"...that class of the frightening which leads back to something long known to us, once very familiar."
 
Winton's examination of the unheimlich is far less dark than Freud's, but the idea of a parallel universe where the unfamiliar is familiar again, is an irresistible connection. But, I digress. Winton's images and the animal consciousness they evoke are spectacularly weird and wonderful. At the same time, they seem to come from our shared childhoods or deep inside some collective unconscious.


I lived in India for about six months a long time ago. I have definitely referenced one Brahman cow eye about 6 times -- same darn eye over and over.

Your works seem to have a floating narrative that is familiar but fleeting. Are you inspired by specific works of literature?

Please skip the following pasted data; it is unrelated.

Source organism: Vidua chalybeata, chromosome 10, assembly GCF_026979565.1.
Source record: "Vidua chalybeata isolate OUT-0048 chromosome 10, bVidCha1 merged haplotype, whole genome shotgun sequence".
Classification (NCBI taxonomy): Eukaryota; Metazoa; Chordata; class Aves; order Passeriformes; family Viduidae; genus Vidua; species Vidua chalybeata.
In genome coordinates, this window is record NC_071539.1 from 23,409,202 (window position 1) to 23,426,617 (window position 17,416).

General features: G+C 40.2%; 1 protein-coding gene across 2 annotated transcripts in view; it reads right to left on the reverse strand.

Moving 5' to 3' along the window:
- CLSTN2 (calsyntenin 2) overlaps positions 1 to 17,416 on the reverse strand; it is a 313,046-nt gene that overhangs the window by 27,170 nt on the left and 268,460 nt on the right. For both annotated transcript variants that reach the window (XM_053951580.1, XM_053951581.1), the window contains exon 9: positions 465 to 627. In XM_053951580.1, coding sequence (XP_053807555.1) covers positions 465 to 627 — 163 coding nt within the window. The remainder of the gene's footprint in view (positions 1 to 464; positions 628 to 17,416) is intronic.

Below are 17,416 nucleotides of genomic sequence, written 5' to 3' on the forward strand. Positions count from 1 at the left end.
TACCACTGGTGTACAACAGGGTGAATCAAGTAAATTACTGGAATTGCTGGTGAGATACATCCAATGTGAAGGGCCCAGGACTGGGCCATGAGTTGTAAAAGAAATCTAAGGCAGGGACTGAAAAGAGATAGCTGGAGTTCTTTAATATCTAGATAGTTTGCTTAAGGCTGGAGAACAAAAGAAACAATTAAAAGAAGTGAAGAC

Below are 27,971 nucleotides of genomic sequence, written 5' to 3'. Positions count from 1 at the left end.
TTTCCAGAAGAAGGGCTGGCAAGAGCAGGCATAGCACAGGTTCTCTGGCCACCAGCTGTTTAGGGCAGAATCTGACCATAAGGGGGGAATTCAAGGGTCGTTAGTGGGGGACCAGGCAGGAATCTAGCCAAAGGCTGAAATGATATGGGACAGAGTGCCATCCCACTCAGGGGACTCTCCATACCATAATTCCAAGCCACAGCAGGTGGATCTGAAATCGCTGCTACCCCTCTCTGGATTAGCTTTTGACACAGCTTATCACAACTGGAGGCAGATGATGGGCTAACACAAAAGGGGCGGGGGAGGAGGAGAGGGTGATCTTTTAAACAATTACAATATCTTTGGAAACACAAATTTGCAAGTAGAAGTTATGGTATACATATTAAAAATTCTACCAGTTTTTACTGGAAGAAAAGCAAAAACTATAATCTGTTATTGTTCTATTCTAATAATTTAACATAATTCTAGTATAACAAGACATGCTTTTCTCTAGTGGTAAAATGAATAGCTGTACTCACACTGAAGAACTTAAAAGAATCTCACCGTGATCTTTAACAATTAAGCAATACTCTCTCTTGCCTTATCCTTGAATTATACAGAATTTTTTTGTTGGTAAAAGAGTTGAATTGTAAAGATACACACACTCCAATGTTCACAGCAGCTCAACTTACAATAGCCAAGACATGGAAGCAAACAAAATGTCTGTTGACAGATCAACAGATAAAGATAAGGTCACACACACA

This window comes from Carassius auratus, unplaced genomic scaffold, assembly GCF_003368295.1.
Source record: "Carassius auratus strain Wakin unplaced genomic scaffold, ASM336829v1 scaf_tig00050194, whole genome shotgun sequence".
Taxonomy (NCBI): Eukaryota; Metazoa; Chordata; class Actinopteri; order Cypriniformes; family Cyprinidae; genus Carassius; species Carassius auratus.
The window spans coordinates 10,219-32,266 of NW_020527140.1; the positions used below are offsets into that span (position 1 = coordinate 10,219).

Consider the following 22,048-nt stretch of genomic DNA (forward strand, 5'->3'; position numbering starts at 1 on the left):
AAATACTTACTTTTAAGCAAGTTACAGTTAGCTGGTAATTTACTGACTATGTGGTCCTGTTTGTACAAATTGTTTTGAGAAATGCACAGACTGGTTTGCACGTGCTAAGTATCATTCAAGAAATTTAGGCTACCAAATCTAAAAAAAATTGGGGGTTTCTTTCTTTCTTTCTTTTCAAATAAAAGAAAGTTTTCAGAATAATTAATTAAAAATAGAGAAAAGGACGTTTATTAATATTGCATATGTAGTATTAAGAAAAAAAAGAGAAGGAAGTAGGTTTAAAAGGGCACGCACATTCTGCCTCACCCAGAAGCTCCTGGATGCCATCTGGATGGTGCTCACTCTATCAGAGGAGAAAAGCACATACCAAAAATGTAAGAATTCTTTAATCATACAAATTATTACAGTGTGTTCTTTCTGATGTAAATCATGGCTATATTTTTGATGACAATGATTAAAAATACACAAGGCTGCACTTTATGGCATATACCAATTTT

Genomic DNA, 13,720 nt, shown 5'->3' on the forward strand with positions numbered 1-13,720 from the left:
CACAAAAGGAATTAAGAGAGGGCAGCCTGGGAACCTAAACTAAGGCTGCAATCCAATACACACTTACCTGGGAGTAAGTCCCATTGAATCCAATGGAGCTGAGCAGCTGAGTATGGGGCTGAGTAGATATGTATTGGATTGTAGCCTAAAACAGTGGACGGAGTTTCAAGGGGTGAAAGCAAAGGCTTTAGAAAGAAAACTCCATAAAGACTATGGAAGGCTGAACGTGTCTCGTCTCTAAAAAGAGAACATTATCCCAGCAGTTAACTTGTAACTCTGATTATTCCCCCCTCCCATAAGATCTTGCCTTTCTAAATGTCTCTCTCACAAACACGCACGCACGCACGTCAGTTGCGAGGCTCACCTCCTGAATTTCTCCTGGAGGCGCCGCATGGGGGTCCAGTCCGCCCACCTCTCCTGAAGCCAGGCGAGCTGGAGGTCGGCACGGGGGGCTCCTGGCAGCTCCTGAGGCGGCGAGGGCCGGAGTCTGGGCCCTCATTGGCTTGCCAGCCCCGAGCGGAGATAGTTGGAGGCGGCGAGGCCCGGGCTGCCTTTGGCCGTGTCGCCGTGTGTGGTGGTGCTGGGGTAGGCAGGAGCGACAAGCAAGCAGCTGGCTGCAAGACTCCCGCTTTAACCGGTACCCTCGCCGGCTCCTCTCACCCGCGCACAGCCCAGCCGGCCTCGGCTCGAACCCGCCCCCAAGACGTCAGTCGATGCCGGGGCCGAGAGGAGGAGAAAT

Mostly I am inspired by children's book illustrations -- sometimes regardless of the narrative. One weird personality marker I have is that I am inappropriately religious, indecisively so...and from an atheist, humanist background. That can leak out in my work.

The idea that (on top of everything else) part of Lucy Winton's visual psychology is driven by wanton religiosity -- makes me like the work even more.


"The compulsion to erode boundaries between herself and
other creatures is one of Winton's great creative strengths."

-April Gornick, BOMB, Summer, 2012
 

Art in America reviews Paula Hayes: Drawings and Objects at Glenn Horowitz Bookseller, East Hampton

Art in America reviews Paula Hayes: Drawings and Objects at Glenn Horowitz Bookseller, East Hampton

Art in American, Reviews, October 2012

Paula Hayes Drawings and Objects at Glenn Horowitz Bookseller in East Hampton
By Matthew Nichols